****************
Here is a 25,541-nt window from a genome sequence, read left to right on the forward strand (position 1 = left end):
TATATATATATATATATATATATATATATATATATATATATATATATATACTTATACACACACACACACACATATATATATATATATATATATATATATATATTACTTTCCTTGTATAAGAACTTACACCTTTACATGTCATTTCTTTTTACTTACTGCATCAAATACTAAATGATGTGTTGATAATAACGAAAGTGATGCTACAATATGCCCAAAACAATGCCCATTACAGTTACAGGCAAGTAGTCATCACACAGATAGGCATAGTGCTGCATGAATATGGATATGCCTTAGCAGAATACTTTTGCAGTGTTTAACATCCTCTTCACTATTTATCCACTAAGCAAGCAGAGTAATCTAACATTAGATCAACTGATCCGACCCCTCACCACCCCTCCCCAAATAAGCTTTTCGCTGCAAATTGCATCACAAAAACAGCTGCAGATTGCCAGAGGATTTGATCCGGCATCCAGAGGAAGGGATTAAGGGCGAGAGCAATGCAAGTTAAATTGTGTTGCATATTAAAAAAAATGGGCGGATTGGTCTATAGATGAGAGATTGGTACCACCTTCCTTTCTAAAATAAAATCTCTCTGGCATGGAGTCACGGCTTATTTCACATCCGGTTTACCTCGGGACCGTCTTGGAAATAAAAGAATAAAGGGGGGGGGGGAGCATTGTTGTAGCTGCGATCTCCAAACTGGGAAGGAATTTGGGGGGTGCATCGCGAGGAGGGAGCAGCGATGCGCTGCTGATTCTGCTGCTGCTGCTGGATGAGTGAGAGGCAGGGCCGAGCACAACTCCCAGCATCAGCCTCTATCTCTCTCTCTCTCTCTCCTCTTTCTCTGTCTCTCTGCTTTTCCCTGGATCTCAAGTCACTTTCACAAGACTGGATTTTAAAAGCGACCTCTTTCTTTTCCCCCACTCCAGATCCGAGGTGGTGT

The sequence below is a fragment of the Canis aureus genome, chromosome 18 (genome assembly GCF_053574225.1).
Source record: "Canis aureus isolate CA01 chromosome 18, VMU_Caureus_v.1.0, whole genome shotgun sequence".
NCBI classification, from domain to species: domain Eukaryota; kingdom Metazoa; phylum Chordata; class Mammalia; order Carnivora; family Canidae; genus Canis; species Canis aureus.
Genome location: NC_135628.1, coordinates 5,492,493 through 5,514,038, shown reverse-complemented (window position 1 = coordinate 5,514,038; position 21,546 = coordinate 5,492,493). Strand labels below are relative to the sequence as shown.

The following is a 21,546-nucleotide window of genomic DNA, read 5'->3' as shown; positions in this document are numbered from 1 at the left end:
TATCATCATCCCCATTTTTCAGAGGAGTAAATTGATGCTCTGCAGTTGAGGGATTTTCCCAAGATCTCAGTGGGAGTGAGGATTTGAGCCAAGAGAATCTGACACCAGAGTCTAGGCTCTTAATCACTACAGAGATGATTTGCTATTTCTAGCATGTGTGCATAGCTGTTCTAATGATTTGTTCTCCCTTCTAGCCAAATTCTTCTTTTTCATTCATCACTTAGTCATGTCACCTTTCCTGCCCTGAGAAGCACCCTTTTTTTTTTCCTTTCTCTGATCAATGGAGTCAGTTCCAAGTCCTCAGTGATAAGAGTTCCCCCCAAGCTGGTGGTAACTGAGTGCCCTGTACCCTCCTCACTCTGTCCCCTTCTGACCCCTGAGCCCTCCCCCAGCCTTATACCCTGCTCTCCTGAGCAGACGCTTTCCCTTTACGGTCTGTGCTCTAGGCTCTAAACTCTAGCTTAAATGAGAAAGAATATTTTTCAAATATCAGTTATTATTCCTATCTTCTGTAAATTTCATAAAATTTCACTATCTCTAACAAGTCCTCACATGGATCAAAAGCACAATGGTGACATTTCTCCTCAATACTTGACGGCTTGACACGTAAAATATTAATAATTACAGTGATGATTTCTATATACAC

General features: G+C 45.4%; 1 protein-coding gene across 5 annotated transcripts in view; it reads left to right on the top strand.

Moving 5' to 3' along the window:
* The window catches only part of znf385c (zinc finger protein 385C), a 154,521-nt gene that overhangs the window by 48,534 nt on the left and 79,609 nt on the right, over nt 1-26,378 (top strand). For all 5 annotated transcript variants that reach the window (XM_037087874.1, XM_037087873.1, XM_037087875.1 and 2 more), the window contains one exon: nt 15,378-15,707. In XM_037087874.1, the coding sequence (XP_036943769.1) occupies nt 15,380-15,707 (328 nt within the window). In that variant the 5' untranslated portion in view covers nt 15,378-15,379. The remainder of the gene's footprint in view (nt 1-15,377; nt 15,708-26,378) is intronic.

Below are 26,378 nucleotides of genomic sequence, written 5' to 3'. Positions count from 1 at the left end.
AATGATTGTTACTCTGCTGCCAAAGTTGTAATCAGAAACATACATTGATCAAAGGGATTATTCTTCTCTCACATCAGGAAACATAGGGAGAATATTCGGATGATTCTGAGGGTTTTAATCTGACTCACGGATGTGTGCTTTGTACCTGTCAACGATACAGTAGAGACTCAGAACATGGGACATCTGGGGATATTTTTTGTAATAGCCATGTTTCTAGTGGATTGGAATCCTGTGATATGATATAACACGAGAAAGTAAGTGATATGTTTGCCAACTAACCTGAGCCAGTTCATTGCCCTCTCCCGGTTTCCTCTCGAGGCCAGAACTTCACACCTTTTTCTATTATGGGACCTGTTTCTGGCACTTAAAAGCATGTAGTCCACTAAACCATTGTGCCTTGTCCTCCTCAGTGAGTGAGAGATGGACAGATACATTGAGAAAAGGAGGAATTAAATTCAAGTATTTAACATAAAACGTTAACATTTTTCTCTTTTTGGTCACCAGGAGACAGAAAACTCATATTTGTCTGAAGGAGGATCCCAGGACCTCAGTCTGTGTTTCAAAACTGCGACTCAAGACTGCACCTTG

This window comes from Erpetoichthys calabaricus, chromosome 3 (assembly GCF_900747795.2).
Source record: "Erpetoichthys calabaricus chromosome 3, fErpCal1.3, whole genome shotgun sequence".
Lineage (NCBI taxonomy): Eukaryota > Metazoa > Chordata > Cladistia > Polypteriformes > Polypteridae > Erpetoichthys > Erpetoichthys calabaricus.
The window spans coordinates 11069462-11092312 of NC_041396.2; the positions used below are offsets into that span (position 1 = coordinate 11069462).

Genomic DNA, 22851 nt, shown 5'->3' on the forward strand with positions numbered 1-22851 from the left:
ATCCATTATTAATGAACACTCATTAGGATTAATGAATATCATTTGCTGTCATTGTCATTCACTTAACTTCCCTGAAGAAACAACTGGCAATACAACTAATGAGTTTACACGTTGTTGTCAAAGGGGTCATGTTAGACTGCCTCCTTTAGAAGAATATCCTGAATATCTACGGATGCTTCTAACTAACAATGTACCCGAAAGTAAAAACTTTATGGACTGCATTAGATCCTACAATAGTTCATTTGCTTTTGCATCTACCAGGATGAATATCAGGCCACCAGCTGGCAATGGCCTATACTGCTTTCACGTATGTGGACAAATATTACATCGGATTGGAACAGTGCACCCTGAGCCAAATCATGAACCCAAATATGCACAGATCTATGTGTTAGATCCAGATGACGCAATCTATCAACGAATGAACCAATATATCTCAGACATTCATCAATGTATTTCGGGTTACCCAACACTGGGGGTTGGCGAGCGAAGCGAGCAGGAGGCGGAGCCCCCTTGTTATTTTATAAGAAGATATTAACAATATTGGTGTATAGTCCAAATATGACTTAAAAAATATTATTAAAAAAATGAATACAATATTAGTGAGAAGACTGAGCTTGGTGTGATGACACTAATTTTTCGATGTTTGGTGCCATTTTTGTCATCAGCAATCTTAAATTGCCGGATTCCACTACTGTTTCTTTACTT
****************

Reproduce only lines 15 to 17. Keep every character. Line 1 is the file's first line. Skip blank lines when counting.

Source record: "Erpetoichthys calabaricus chromosome 3, fErpCal1.3, whole genome shotgun sequence".
Lineage (NCBI taxonomy): Eukaryota > Metazoa > Chordata > Cladistia > Polypteriformes > Polypteridae > Erpetoichthys > Erpetoichthys calabaricus.
The window spans coordinates 11069462-11092312 of NC_041396.2; the positions used below are offsets into that span (position 1 = coordinate 11069462).